9 November 2023

A round-up, if you have missed them!

Image: Two women are at a desk looking at a computer. A woman in a white shirt is standing and a woman in a dark shirt is sitting. The woman in the dark shirt has a vision impairment and is using a screen reader.

As a provider of disability services and an inclusive employer, we care about accessibility and have our fingers on the pulse of new features. Here are a few new accessibility features which have been released in the past few months that you may have missed.

1. Advanced screen readers

Screen readers have seen remarkable improvements in 2023, not only in terms of web and document accessibility but also in their integration with social media platforms. With advanced screen readers, users can now navigate and engage with social media content more easily.

  • Automatic image descriptions: many social media platforms have integrated AI-driven image recognition, enabling screen readers to provide detailed descriptions of photos and graphics shared by users. This feature allows people with visual impairments to fully participate in visual content conversations on platforms like Facebook and Instagram. Although this is great progress, we recommend adding your own image descriptions when possible - to ensure they are accurate!

  • Improved comment parsing: advanced screen readers can better parse through comment threads and discussions on social media. They can distinguish between different commenters and identify important or trending comments, streamlining the user experience and making it more engaging for individuals with disabilities.

2. Inclusive design tools

The concept of inclusive design extends to social media platforms, where it's crucial to ensure that everyone can participate in online conversations and interactions.

  • Alternative text prompts: social media platforms now offer built-in features that prompt users to add alt-text descriptions when posting images. This encourages users to make their content more accessible, and it simplifies the process for those who may not be familiar with adding descriptions manually. Canva has released a new tool that generates alt-text for you, but it is not as descriptive as required.

  • Customisable interfaces: inclusive design tools allow users to customise the interface of social media apps to better suit their specific accessibility needs. This can include adjusting font sizes, colour schemes, and button placement for individuals with various disabilities.

Image: Example of Canva's new alternative text generator on an image. Text suggested is 'a person is working on a computer with another person next to them'.

3. Ai-powered captioning and translation

Social media is a hub of multimedia content, and in 2023, AI-powered captioning and translation technologies have found their way into these platforms.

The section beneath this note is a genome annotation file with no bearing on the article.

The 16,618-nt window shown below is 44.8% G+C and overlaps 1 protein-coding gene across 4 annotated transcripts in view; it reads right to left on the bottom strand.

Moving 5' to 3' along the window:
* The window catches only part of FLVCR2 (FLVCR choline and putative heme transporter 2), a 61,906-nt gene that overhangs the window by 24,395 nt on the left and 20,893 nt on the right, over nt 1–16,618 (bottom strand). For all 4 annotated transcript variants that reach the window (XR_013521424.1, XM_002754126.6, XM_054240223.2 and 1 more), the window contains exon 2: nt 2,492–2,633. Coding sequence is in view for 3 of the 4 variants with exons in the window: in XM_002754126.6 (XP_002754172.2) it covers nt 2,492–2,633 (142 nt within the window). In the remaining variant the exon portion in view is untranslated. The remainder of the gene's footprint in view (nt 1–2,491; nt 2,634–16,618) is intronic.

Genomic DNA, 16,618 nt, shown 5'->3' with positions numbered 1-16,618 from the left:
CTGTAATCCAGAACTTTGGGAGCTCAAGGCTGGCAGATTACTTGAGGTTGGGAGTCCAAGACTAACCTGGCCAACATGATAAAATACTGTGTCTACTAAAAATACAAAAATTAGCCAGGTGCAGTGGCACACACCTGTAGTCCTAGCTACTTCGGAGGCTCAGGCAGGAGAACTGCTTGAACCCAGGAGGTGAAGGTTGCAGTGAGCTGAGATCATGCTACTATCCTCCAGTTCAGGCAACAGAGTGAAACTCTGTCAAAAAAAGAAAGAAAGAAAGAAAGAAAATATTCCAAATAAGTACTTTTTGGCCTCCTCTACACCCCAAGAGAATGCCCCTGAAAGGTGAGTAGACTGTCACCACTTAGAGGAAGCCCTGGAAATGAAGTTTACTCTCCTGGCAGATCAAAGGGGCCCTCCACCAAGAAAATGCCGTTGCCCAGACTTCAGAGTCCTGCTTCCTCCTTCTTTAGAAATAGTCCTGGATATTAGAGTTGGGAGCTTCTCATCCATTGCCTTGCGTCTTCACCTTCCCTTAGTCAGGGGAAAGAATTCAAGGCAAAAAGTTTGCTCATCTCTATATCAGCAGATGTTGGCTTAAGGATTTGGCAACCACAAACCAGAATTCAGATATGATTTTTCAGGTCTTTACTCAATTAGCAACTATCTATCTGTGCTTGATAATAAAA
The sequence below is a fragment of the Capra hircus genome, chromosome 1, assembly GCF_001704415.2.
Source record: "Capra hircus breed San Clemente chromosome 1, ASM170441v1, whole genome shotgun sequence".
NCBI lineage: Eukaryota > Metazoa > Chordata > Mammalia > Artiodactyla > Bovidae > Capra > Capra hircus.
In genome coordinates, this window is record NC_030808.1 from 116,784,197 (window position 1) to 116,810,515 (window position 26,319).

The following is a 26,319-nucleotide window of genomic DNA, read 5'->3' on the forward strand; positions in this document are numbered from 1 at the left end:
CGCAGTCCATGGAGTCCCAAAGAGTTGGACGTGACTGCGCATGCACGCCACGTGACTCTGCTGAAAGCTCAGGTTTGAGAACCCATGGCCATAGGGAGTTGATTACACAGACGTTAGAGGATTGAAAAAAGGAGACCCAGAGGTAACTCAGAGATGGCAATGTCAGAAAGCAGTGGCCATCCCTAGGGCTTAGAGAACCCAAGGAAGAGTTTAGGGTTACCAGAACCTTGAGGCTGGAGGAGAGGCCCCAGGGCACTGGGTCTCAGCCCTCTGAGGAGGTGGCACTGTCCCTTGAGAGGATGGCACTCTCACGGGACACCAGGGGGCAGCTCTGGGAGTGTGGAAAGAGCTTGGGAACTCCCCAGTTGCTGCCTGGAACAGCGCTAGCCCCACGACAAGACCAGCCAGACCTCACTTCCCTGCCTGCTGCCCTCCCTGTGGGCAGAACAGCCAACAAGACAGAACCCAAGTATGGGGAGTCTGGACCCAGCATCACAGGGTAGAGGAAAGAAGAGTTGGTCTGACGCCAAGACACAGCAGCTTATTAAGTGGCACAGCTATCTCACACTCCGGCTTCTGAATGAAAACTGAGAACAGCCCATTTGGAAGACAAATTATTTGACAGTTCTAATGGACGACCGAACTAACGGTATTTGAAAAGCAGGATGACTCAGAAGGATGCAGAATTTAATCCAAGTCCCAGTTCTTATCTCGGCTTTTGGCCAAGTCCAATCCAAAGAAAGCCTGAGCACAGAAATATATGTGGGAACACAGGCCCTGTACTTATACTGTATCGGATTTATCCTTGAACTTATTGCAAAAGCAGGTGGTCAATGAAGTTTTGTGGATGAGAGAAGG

• Automatic video captions: social media platforms now automatically generate captions for videos, making it easier for individuals who are deaf or hard of hearing to consume video content. As with alt-text, we suggest watching and editing the captions before a video goes live, as they are not always 100% correct. This feature enhances the accessibility of live streams and video content shared on platforms like YouTube and Meta.

  • Real-time translation: the integration of AI-driven translation tools in social media platforms enables users to engage with content in multiple languages. This is particularly useful for individuals with language barriers or limited language proficiency, fostering cross-cultural accessibility on platforms like TikTok and LinkedIn.

Image: Screen shot of a YouTube video. The video is of Emma Bennison who is standing outside under a tree. There are closed captions generated at the bottom of the screen.

The accessibility tech landscape of 2023 is characterised by significant advancements that are redefining the way individuals with disabilities interact with the digital and social media world. Enhanced screen readers, inclusive design tools, AI-powered captioning and translation, adaptive wearables, and assistive robots are all contributing to a more inclusive online experience.

Social media platforms, in particular, have become more accessible and inclusive through features like automatic image descriptions, customisable interfaces, and AI-driven captioning, making it easier for individuals with disabilities to participate in the global conversation.

As technology continues to evolve, we can anticipate a future where online spaces are even more welcoming and inclusive for people of all abilities, ensuring that no one is left behind in the digital age.

You can find more information on how to make your content more accessible here.

AIEP 2022-2025 Plan

We champion diversity, inclusivity and equality in all we do.

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